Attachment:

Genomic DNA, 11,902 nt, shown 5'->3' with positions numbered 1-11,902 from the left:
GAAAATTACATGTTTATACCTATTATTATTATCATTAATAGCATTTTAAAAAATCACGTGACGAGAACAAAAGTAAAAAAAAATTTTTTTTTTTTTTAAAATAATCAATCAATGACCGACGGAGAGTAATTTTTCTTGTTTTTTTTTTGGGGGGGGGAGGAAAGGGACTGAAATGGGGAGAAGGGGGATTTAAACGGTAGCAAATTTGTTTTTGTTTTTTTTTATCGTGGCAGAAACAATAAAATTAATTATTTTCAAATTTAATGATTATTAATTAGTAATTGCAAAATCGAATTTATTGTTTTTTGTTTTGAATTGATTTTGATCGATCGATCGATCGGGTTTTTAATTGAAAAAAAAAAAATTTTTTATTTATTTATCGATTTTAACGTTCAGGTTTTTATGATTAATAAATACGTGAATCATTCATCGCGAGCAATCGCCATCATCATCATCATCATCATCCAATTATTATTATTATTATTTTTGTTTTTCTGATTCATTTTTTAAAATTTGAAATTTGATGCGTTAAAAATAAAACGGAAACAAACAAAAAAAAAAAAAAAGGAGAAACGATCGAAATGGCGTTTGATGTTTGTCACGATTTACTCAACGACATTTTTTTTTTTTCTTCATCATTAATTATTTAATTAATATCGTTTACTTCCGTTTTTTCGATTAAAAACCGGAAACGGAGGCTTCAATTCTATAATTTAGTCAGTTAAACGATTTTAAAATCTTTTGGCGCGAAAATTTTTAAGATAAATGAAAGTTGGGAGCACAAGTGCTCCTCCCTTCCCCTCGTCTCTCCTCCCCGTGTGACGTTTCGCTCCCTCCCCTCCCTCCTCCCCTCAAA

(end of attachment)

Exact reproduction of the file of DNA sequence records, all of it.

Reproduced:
Genomic DNA, 11,902 nt, shown 5'->3' with positions numbered 1-11,902 from the left:
GAAAATTACATGTTTATACCTATTATTATTATCATTAATAGCATTTTAAAAAATCACGTGACGAGAACAAAAGTAAAAAAAAATTTTTTTTTTTTTTAAAATAATCAATCAATGACCGACGGAGAGTAATTTTTCTTGTTTTTTTTTTGGGGGGGGGAGGAAAGGGACTGAAATGGGGAGAAGGGGGATTTAAACGGTAGCAAATTTGTTTTTGTTTTTTTTTATCGTGGCAGAAACAATAAAATTAATTATTTTCAAATTTAATGATTATTAATTAGTAATTGCAAAATCGAATTTATTGTTTTTTGTTTTGAATTGATTTTGATCGATCGATCGATCGGGTTTTTAATTGAAAAAAAAAAAATTTTTTATTTATTTATCGATTTTAACGTTCAGGTTTTTATGATTAATAAATACGTGAATCATTCATCGCGAGCAATCGCCATCATCATCATCATCATCATCCAATTATTATTATTATTATTTTTGTTTTTCTGATTCATTTTTTAAAATTTGAAATTTGATGCGTTAAAAATAAAACGGAAACAAACAAAAAAAAAAAAAAAGGAGAAACGATCGAAATGGCGTTTGATGTTTGTCACGATTTACTCAACGACATTTTTTTTTTTTCTTCATCATTAATTATTTAATTAATATCGTTTACTTCCGTTTTTTCGATTAAAAACCGGAAACGGAGGCTTCAATTCTATAATTTAGTCAGTTAAACGATTTTAAAATCTTTTGGCGCGAAAATTTTTAAGATAAATGAAAGTTGGGAGCACAAGTGCTCCTCCCTTCCCCTCGTCTCTCCTCCCCGTGTGACGTTTCGCTCCCTCCCCTCCCTCCTCCCCTCAAA